The story revolves around a potential fortune-making modification to scuba equipment (or SCUBA if you prefer), and the various forces—business, government, and non-aligned—that all want the rights to it. When you think scuba you think warm waters, and the cover illustration reinforces that notion, but all the aquatic action is in the freezing waters of Long Island Sound, off Oyster Bay. The protagonist Rocky Conrad, a marine on leave from the Vietnam War, is drawn into the plot when his half brother, who developed the gear, is tortured to death. This is juxtaposed against an inheritance drama within a wealthy family, while lurking in background are mysterious assassins of sadistic bent, who flay skin, break bones, and cut out eyes. Who they're working for is one of several mysteries Rocky needs to unravel. He goes about it the way you'd expect of a guy with his name—fists first.
This was Marlowe's tenth novel, and he knew exactly what he was about. There aren't many flaws, though it's at times jarringly pervy, with female characters getting fully or partly naked according to flimsy authorial pretexts. We love nudity, but within the narrative flow. Rocky's asides get a little digressive. Even so, the female characters play important roles both behind the scenes of the caper, and front and center in the action. One such instance involves a vicious fight. We just mentioned how rarely authors write truly knock-down drag-out battles between two women, and presto—here you go. This fight is amazingly hateful, with face scratching, hair ripping, and the combatants rolling off a deck. At the end both require serious medical attention and are likely to be scarred for life. It's a nice punctuation in a book filled with good action. Turning to the striking cover, this Gold Medal edition features the instantly recognizable work of Robert McGinnis, and his genius shines through even on what is an understated effort by his standards. As often occurs with mid-century paperbacks, the blurb is misleading. Topside she was all honey and sex and woman—underwater she had the conscience of a shark. That's every woman in the book apart from the main love interest Dulcie, which makes it potentially foolish that Rocky treats them all dismissively. The only thing more dangerous than a femme fatale is, like, three of them. We're going to try another Marlowe. Based on how involved we got in Death Deep Down, more is mandatory.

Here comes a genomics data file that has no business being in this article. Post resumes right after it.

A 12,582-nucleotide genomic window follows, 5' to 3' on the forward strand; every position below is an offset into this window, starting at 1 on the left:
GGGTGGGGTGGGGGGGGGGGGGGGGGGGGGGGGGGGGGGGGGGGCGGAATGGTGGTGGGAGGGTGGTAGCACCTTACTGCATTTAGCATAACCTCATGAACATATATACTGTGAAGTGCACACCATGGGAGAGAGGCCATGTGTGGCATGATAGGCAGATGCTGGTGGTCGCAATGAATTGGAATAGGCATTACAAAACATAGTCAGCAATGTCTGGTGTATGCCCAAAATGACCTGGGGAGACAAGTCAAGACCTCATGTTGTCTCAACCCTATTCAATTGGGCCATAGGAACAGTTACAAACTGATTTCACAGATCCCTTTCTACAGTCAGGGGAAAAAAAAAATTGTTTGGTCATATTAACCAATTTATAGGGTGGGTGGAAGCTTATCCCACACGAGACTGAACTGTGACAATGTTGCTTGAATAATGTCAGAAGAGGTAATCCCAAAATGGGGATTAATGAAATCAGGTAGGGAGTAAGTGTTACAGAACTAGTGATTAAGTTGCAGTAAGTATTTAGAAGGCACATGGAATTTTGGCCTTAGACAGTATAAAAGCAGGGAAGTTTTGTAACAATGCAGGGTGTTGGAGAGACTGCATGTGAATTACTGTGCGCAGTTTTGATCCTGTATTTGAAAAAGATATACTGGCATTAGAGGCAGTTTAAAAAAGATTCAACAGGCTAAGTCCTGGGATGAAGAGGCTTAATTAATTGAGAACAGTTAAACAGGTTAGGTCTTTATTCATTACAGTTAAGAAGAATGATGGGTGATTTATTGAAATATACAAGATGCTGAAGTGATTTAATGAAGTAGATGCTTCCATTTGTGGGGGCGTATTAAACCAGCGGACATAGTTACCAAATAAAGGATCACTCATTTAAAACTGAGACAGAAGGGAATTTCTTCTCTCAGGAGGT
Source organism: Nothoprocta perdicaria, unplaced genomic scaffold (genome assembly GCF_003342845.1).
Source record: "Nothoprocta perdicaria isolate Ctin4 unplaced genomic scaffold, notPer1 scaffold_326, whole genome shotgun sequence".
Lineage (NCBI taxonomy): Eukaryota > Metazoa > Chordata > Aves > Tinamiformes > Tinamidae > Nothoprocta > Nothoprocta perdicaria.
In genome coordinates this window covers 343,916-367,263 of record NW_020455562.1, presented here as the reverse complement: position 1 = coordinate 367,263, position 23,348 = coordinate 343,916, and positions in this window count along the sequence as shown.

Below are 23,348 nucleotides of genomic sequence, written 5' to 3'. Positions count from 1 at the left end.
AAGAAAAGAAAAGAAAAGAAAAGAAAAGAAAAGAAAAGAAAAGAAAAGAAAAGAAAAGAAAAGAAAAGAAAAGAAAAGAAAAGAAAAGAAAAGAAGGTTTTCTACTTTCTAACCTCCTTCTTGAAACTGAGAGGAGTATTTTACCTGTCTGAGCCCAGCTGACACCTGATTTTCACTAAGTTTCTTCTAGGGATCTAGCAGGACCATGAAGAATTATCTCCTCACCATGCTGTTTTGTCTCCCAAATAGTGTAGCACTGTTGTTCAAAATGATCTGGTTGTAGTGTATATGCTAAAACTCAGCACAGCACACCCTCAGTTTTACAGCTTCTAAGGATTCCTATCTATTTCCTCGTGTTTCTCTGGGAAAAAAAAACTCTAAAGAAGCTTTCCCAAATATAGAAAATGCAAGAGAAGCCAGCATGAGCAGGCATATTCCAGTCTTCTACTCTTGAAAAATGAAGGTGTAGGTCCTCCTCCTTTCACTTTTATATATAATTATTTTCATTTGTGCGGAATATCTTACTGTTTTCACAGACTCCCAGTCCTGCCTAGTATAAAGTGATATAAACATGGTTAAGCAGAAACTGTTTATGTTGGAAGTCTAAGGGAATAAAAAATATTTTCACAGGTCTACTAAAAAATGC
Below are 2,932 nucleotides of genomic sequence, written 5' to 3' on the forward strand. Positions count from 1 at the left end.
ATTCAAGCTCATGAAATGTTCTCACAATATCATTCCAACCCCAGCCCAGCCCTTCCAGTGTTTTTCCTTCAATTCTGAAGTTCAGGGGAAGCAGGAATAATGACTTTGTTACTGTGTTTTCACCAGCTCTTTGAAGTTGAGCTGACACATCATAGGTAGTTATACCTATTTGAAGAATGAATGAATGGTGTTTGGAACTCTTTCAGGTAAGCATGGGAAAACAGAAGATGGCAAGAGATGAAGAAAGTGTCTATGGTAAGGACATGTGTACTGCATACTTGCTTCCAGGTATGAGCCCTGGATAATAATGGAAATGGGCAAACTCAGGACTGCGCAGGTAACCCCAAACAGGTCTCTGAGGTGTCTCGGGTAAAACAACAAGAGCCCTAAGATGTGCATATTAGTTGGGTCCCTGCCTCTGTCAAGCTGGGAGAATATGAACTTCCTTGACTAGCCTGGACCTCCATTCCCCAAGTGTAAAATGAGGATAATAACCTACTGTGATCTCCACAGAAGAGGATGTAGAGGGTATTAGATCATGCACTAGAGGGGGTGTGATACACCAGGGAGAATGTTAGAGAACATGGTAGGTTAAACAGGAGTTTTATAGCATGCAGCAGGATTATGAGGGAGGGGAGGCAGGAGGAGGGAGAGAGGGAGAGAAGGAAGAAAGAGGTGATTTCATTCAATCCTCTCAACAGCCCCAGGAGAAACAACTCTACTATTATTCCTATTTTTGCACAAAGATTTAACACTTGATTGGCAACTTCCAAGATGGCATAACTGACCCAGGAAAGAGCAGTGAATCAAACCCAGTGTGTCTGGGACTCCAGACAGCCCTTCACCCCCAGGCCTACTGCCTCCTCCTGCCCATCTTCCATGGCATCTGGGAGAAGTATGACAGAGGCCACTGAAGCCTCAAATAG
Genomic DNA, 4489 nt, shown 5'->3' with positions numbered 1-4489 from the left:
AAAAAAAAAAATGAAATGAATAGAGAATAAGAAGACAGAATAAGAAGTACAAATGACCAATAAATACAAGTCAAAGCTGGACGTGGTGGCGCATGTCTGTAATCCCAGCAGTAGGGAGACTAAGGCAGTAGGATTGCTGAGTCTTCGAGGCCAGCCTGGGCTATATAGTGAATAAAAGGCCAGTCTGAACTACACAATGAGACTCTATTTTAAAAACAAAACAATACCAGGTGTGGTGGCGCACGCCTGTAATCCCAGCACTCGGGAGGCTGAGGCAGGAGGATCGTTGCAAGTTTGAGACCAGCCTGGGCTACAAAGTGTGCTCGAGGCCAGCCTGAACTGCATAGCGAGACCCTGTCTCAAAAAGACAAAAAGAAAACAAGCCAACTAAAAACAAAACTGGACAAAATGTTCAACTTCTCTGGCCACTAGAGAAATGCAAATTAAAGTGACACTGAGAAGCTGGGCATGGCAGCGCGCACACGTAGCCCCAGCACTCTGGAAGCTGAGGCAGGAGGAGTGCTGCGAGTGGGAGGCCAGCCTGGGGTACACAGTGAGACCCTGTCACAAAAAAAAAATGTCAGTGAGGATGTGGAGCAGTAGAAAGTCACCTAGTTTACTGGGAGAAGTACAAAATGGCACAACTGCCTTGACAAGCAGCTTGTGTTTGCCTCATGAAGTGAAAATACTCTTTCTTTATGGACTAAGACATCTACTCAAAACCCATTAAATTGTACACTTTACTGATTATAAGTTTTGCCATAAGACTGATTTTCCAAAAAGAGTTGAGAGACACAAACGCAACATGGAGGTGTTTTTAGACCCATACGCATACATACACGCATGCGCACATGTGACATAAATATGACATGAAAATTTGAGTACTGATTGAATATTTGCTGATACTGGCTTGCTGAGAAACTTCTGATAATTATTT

Do you ever put the gun away? I'm just wondering because you'll probably need two hands for what I have planned.